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A phenocryst is a relatively large and usually conspicuous
crystal distinctly larger than the grains of the rock groundmass of a porphyritic igneous rock. Phenocrysts often have euhedral forms either due to early growth within a magma or by post-emplacement recrystallization.

Plagioclase phenocrysts often exhibit zoning with a more calcic core surrounded by progressively more sodic rinds. This zoning is reflective of the changing magma composition as crystallization progresses. In rapakivi granites phenocrysts of orthoclase are enveloped within rinds of sodic plagioclase such as oligoclase. In shallow intrusives or volcanic flows phenocrysts which formed before eruption or shallow emplacement are surrounded by a fine grained to glassy matrix. These volcanic phenocrysts often show flow banding, a parallel arrangement of lath shaped crystals.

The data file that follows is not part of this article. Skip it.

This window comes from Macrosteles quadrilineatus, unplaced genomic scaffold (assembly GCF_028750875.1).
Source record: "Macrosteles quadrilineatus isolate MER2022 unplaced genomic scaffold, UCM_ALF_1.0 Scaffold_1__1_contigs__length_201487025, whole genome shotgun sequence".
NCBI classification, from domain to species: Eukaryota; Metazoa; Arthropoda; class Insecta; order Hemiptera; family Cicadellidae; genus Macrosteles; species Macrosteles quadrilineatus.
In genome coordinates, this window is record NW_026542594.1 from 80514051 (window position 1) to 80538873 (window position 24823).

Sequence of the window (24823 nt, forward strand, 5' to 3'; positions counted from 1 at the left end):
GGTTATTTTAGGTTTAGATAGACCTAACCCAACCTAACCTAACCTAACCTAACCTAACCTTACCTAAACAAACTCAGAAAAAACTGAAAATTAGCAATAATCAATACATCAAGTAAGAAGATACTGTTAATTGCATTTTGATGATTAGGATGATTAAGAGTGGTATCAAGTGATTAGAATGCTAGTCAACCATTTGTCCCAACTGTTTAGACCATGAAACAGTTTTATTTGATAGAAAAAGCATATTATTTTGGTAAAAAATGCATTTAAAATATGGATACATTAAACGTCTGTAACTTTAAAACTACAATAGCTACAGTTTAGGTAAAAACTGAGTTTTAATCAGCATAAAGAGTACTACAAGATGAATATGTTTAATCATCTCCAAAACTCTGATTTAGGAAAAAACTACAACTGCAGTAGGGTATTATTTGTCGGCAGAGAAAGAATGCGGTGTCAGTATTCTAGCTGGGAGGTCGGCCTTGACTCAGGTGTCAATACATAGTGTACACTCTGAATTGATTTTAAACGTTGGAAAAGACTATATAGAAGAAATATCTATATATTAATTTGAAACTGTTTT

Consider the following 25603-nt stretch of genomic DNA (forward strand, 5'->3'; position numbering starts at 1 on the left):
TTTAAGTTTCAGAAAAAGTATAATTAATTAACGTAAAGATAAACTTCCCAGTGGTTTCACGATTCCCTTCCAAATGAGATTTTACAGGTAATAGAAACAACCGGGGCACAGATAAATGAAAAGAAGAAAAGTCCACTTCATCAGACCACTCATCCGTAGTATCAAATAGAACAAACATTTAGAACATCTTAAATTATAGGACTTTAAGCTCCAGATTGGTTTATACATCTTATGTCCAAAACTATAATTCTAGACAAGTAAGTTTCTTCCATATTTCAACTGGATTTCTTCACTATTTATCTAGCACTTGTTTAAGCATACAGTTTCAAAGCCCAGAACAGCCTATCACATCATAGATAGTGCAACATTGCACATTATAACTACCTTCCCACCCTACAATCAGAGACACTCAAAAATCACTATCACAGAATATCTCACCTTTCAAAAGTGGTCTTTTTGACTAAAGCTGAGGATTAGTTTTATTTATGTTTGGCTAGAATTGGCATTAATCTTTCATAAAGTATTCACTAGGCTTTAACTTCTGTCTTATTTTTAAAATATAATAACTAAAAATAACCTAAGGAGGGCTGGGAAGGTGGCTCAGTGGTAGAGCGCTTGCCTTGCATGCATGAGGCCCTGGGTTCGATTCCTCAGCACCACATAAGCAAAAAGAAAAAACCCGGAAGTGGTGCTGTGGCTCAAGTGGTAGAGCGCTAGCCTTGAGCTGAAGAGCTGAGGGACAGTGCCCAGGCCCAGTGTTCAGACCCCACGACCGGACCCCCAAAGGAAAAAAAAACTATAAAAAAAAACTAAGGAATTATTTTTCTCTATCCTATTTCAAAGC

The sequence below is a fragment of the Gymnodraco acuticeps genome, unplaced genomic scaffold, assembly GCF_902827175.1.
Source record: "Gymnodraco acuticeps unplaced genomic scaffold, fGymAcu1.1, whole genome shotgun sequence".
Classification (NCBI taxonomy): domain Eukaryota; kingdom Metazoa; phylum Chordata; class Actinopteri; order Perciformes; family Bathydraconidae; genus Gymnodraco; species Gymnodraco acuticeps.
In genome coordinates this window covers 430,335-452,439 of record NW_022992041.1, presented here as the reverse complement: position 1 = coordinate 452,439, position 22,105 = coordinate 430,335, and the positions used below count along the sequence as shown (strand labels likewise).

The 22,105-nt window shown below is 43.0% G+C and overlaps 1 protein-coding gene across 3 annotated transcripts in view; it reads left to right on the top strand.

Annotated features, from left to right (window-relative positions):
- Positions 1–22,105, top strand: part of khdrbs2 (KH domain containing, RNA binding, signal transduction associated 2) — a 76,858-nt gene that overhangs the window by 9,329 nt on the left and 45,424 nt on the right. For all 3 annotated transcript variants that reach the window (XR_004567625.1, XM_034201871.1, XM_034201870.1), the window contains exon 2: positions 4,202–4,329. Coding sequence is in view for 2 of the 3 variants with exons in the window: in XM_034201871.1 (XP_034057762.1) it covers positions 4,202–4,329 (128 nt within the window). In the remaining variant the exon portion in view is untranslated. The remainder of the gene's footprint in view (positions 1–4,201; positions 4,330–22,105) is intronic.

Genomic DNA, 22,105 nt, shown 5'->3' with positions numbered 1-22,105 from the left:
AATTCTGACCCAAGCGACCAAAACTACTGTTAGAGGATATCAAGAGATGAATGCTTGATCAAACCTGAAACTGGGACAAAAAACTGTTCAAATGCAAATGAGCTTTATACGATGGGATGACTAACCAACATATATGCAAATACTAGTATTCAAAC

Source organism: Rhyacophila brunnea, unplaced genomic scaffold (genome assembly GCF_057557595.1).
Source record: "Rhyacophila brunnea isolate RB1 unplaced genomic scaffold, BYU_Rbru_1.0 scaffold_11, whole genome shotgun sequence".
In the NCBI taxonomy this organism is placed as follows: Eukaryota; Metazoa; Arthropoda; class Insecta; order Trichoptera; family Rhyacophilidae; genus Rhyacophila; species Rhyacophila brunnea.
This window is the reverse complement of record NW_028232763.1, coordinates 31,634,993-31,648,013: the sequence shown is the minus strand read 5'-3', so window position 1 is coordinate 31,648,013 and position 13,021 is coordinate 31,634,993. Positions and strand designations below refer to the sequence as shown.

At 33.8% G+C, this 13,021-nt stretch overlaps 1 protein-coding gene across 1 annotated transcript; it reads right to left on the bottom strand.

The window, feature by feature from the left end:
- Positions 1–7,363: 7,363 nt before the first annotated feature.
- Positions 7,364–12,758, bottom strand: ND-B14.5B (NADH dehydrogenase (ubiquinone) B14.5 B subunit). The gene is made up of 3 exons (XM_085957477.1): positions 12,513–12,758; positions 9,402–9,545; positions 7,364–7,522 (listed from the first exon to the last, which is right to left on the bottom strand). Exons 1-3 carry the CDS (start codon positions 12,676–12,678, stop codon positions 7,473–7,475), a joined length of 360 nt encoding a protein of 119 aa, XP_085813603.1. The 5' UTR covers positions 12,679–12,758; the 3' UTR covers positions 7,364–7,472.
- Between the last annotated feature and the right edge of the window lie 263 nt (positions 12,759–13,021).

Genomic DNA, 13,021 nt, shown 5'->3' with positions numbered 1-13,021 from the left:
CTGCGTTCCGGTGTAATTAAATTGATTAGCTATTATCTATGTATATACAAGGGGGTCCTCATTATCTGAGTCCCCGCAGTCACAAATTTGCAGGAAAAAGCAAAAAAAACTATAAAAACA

Phenocrysts are often used when the rock name is determined. For example, olivine may form the primary phenocrysts of some materials, and as such is used to define the subtype of that material (e.g., a 'porphyritic olivine basalt'). Phenocrysts are commonly found in materials such as felsite and andesite.

Volcanic rocks classified according to the nature and abundance of phenocryst assemblages are often described as aphyric when fewer than 1% phenocrysts are visible with a hand lens. Porphyritic volcanic rocks are further classified by phenocryst type using mineral name modifiers given in the order of decreasing abundance.......
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